Improving customer experience with content design: how we joined up services in different business areas

If someone is arranging a funeral, we know that they often also need probate. Probate is the legal process of dealing with someone’s money, property and possessions after they have died.  

Co-op offers both services but they are operated by 2 different Co-op businesses: arranging a funeral is owned by Co-op Funeralcare, and applying for probate is owned by Co-op Legal Services. But the way we’re organised internally is irrelevant to customers – what matters to them is a cohesive journey and a frictionless experience. 

We wanted to join up the services to create a seamless experience that helps our customers understand what they need to do, and get what they need. 

Bringing the services closer together 

We started by understanding the existing customer experience. We spoke to people who had recently arranged a funeral, and learned that many did not:  

  • understand probate or whether they needed it  
  • know that Co-op Legal Services offered probate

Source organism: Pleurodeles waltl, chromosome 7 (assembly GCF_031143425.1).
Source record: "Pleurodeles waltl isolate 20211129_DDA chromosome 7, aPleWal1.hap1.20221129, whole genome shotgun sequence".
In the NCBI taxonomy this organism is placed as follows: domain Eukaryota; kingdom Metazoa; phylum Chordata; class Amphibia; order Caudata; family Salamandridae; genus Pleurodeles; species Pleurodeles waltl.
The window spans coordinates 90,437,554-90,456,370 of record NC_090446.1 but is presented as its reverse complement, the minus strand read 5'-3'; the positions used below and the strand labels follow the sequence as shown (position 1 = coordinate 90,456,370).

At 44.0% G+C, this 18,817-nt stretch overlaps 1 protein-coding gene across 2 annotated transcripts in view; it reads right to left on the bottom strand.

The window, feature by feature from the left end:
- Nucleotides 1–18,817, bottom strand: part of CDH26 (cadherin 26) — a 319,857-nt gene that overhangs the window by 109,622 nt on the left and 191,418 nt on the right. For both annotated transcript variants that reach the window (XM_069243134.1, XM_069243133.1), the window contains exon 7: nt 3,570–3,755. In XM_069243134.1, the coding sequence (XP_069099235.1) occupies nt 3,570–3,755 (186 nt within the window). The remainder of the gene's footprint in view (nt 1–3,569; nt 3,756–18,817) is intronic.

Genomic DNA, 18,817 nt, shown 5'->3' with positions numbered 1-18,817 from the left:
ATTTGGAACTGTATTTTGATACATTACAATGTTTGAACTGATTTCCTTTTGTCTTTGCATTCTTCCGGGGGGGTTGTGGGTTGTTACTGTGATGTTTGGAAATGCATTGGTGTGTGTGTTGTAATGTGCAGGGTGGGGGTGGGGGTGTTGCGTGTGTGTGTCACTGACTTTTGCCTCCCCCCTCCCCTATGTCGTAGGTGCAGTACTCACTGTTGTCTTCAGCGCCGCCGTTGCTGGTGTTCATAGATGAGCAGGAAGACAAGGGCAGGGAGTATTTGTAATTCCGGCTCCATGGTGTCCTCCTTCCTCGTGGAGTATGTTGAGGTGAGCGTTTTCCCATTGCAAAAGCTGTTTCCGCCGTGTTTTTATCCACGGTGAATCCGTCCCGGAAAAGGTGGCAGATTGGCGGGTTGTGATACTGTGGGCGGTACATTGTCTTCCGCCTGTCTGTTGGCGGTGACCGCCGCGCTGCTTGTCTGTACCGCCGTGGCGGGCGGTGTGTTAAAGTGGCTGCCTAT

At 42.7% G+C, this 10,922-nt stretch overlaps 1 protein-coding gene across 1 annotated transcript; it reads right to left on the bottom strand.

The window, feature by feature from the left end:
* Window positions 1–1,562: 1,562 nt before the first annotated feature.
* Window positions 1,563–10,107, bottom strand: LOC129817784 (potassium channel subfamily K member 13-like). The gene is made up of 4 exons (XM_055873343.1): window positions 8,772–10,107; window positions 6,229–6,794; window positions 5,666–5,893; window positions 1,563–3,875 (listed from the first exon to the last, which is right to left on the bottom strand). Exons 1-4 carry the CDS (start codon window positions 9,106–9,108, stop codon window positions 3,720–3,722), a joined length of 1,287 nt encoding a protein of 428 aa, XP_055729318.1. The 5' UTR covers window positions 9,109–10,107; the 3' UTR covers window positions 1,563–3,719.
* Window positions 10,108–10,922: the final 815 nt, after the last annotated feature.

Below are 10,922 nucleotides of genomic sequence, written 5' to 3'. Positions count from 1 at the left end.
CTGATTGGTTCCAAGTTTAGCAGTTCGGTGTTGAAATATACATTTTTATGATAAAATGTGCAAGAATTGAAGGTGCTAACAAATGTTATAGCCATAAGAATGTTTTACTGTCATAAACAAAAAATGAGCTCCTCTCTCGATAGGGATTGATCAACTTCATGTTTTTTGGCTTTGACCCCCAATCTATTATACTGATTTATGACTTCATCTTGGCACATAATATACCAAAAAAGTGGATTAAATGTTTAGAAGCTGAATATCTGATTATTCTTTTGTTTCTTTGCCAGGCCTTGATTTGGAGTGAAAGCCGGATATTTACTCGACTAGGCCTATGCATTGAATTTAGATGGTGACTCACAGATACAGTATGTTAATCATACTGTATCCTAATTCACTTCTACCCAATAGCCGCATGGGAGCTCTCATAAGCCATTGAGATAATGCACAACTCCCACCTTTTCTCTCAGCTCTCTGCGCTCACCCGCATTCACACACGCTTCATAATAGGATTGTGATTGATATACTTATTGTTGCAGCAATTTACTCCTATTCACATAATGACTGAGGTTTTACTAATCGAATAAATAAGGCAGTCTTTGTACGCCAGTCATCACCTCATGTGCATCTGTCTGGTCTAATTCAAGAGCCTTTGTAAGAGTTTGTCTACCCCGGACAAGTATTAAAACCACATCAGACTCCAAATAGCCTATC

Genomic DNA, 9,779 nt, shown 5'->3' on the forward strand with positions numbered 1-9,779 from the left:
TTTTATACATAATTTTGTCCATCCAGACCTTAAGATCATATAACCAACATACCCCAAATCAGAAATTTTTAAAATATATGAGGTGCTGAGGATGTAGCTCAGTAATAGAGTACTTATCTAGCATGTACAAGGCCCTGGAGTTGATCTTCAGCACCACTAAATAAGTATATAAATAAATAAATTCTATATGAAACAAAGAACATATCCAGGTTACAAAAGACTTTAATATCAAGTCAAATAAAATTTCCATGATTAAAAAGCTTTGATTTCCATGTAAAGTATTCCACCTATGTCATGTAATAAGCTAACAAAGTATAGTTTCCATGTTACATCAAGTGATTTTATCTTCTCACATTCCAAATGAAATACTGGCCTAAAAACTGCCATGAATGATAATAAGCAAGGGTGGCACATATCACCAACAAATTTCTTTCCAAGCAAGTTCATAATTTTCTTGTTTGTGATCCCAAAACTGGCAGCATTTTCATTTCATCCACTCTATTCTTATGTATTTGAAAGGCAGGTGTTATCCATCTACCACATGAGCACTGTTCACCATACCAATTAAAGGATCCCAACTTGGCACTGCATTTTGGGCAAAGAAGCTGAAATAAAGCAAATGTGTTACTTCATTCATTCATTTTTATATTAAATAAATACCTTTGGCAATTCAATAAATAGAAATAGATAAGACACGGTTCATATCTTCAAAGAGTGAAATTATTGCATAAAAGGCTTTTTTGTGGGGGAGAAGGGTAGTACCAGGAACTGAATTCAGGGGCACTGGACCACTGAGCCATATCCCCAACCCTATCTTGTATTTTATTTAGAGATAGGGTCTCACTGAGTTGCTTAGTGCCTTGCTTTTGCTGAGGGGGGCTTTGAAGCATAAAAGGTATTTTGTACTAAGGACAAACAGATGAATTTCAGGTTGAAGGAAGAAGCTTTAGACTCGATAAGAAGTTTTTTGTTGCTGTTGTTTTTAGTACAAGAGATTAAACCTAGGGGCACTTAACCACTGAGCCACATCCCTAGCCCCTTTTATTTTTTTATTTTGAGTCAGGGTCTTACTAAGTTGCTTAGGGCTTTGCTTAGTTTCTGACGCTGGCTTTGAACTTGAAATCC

• know that they could get the cost of the funeral covered if they used Co-op Legal Services for probate

We wanted to help people understand if they needed probate and, if they did, make it straightforward for them to get it. We also wanted to make it clear when probate wasn’t needed, to reduce stress and avoid wasting people’s time. 

And we could do this by: 

  • understanding what the existing user journeys were 
  • learning from customers and colleagues 
  • explaining probate at the points where it was most relevant 
  • making it clear what probate is and when it’s needed  
  • using clear, understandable language  

Understanding what exists  

Helen Lawson facilitated a content audit. That’s a thorough analysis of the existing content to help us identify the points where it’s relevant to talk about probate. We are a business and although making money is one of our aims, it doesn’t mean shoehorning sales opportunities into a user journey at inappropriate times. We wanted to understand where it was genuinely in the customer’s best interest to know about probate. For example, when we write about costs, we could explain how Co-op Legal Services could cover the cost of the funeral upfront if the customer uses them for probate.